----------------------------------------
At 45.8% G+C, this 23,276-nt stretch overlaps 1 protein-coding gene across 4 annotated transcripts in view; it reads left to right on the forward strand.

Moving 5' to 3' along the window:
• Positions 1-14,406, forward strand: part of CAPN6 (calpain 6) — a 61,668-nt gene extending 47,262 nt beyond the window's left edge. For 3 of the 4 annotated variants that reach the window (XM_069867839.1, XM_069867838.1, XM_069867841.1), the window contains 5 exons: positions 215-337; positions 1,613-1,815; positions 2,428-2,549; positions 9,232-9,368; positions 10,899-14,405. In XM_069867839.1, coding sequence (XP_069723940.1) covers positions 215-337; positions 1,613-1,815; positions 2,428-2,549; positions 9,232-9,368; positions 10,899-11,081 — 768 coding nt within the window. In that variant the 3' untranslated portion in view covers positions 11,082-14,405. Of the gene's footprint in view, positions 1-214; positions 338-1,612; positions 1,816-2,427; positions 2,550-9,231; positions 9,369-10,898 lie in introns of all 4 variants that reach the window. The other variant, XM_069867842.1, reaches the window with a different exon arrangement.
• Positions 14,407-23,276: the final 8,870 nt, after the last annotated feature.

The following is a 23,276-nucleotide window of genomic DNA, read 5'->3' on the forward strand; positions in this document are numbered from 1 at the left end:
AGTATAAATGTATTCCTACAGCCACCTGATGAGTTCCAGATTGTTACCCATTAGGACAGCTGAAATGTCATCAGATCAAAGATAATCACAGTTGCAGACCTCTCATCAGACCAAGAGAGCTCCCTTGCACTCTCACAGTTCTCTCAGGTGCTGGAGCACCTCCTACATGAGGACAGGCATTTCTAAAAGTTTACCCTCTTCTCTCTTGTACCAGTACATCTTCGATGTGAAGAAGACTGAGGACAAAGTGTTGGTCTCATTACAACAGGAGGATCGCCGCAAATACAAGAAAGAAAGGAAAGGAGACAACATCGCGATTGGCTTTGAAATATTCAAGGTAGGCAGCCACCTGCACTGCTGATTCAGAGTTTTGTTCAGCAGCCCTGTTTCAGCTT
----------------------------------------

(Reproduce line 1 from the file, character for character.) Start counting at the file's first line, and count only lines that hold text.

At 45.8% G+C, this 23,276-nt stretch overlaps 1 protein-coding gene across 4 annotated transcripts in view; it reads left to right on the forward strand.